Erie County's control board, mired in internal disarray, meets Thursday in what could be Chairman Edward V. Regan's last session.
Regan, according to sources in Albany, has indicated he will soon resign. It was his decision, though some board members are so upset about its ongoing ineffectiveness that Gov. George E. Pataki's aides have inquired about the turmoil.
Reached at his office in New York City late Friday, Regan refused to state his intentions -- nor contradict reports he would resign -- before the session at 2 p.m. Thursday in the Buffalo Convention Center. "There's a time and a place for everything," he said.
A former state comptroller, college president and Erie County executive, Regan was Pataki's choice to lead the Erie County Fiscal Stability Authority as it formed last summer. Regan's term runs to 2011, but some members say an entirely new tone must be set if in the next week he changes course and opts to remain.
"I am not on there for the exercise. I am on there to get something done. And I don't think we are going to, given our current direction," said the newest member, Kenneth Kruly, a former county budget director appointed in December to fill a vacancy. "We are just hardly treading water at the moment."
So far, the seven state appointees lack legal justification to abandon their "advisory" status and become a hard control board that can rein in spending and force the hands of elected leaders, as Buffalo's control board can.
But even as a so-called soft board, the panel has done little this year to press key officials on their four-year financial plan or to quiz the department heads who must save millions of dollars if the government is to balance future budgets without new tax increases.
Indeed, Kruly said some of the meetings under Regan's leadership have offered only "a show-and-tell, happy-talk program rather than some specific things to look at." Member Sheila K. Kee has frequently said the panel is not acting like the model it must be for a county government trying to recover from past mistakes.
The board has not discussed the county's settlement with the Erie County Medical Center that was used to justify more borrowing than planned in future years. Nor has it commented on the agreement forcing county officials to sacrifice $12.5 million in sorely needed sales tax income in 2007 by giving it to cities, towns and villages. And a key progress report from County Executive Joel A. Giambra was set aside for discussion at a later, unspecified date.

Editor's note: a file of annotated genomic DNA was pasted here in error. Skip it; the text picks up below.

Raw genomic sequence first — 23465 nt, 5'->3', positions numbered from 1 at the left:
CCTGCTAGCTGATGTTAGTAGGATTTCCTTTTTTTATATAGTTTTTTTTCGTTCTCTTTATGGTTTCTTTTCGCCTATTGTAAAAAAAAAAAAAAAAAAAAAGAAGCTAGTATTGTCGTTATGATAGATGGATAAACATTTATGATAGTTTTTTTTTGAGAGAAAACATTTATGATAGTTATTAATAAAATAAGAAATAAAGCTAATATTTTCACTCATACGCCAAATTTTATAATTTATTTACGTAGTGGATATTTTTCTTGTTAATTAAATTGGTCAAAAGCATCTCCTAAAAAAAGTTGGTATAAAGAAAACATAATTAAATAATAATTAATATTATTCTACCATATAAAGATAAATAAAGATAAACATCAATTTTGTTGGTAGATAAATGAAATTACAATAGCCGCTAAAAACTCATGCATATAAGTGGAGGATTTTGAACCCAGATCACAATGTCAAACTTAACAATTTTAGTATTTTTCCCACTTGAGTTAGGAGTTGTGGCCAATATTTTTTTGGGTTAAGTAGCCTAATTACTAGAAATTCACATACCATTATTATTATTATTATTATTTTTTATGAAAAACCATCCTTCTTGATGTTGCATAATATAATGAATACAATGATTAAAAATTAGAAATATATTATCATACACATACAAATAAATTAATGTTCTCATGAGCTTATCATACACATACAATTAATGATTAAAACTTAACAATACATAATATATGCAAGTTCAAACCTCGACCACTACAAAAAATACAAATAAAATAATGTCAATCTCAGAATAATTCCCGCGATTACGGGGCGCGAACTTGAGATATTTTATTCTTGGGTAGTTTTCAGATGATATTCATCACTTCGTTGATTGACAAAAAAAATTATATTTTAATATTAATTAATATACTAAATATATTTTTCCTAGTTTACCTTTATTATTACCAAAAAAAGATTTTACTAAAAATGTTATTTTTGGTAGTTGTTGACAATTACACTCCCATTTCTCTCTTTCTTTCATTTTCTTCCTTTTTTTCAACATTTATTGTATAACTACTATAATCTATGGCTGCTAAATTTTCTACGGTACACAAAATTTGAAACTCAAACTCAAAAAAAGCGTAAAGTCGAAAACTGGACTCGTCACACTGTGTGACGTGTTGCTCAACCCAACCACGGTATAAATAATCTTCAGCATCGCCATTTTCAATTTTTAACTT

Then there are complaints that Regan and Vice Chairman P. David Campbell have run the authority as their own enterprise without involving the other five members in important decisions. Some, such as Kruly and Amherst businessman Anthony J. Baynes, are upset that Campbell on his own hired the director of the authority's new Office of Management and Productivity.
Baynes' disappointment grew when he learned the director, Fran Ritzenthaler, was an acquaintance of Campbell before he was named to the $85,000-a-year "director of initiative implementation." Giambra had already hired his $91,000-a-year "director of management initiatives," James M. Hartman. Both are working to transform a consultant's numerous money-saving suggestions into reality.
Divisions among Regan, Campbell and the other members grew even wider in late January when the chairman and vice chairman distributed a letter to as many parties as they could find to foster ideas for government collaboration that can help the region recover.
"We are now poised on the brink of success or failure. It is a very fine line," said their letter, written by a local attorney hired for the purpose.
Baynes and others complained they were not consulted about the lawyer, nor told how much he would cost, nor shown the letter in advance though it was written on authority stationery and, at times, appears to be a statement from the entire group.
>Controversy over check
Baynes thought the expense of an outside author was unnecessary, and as the authority's treasurer he refused to sign any check for attorney Mickey H. Osterreicher once it reached his desk. Baynes even forbade that a stamp bearing his signature be used for any authority check and now insists he will sign checks only after personal review, much like Amherst Supervisor Satish Mohan is doing.
In time, Osterreicher waived payment, blaming the negative publicity.
Control board members are not paid but can bill for "actual necessary expenses" incurred in the performance of their official duties. As expected, Regan has been reimbursed far more than any other member, almost $6,500 for his flights from New York City, taxis and lodging at the Adam's Mark hotel.
Regan and Campbell's expenses also show they are representing the authority in meetings with interested parties around the county -- the Buffalo Niagara Partnership, for example. Campbell also has met with Robert Wilmers of M&T Bank, former county comptroller candidate John Canavan and Tom Baker of the Oishei Foundation, a former member of Buffalo's control board.
In all, Campbell has sought reimbursement for $1,328 in expenses that include lunches, mileage to authority meetings, appointments and interviews, and a $334 trip to New York City in late July.
Stanley J. Keysa, the board's treasurer before Baynes, has billed for $374, mainly for mileage to meetings and public events.
The control board covers its expenses by taking whatever it needs from the sales tax income that flows back from Albany, after collection by the state Department of Taxation and Finance. The board has budgeted for $1.8 million this year, all but $400,000 coming from the sales tax proceeds. The remainder is to arrive in a state grant.
Campbell, who did not return a phone message Friday, has met with individual members in recent weeks to hear their worries about the board. Many members expect to hash out their differences Thursday. Regan, too, said he expects such a discussion.